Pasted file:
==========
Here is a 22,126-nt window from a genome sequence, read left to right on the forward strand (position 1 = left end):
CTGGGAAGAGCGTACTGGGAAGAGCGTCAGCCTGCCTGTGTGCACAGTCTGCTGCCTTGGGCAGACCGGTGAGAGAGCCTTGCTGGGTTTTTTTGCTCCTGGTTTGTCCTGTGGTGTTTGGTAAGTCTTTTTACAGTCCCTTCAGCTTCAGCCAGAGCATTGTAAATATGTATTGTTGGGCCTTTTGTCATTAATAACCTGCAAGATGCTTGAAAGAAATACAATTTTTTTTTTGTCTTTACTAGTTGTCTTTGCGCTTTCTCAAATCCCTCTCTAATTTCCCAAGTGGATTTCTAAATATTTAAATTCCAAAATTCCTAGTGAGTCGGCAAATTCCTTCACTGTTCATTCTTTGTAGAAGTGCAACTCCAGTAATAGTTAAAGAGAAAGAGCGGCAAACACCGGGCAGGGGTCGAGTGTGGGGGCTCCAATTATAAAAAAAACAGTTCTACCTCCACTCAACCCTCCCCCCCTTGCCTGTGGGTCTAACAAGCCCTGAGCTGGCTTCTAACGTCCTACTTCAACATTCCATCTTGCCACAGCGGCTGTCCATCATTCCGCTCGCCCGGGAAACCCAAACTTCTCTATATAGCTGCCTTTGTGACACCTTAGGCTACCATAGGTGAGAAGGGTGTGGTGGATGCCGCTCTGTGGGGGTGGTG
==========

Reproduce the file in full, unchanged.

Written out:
Here is a 22,126-nt window from a genome sequence, read left to right on the forward strand (position 1 = left end):
CTGGGAAGAGCGTACTGGGAAGAGCGTCAGCCTGCCTGTGTGCACAGTCTGCTGCCTTGGGCAGACCGGTGAGAGAGCCTTGCTGGGTTTTTTTGCTCCTGGTTTGTCCTGTGGTGTTTGGTAAGTCTTTTTACAGTCCCTTCAGCTTCAGCCAGAGCATTGTAAATATGTATTGTTGGGCCTTTTGTCATTAATAACCTGCAAGATGCTTGAAAGAAATACAATTTTTTTTTTGTCTTTACTAGTTGTCTTTGCGCTTTCTCAAATCCCTCTCTAATTTCCCAAGTGGATTTCTAAATATTTAAATTCCAAAATTCCTAGTGAGTCGGCAAATTCCTTCACTGTTCATTCTTTGTAGAAGTGCAACTCCAGTAATAGTTAAAGAGAAAGAGCGGCAAACACCGGGCAGGGGTCGAGTGTGGGGGCTCCAATTATAAAAAAAACAGTTCTACCTCCACTCAACCCTCCCCCCCTTGCCTGTGGGTCTAACAAGCCCTGAGCTGGCTTCTAACGTCCTACTTCAACATTCCATCTTGCCACAGCGGCTGTCCATCATTCCGCTCGCCCGGGAAACCCAAACTTCTCTATATAGCTGCCTTTGTGACACCTTAGGCTACCATAGGTGAGAAGGGTGTGGTGGATGCCGCTCTGTGGGGGTGGTG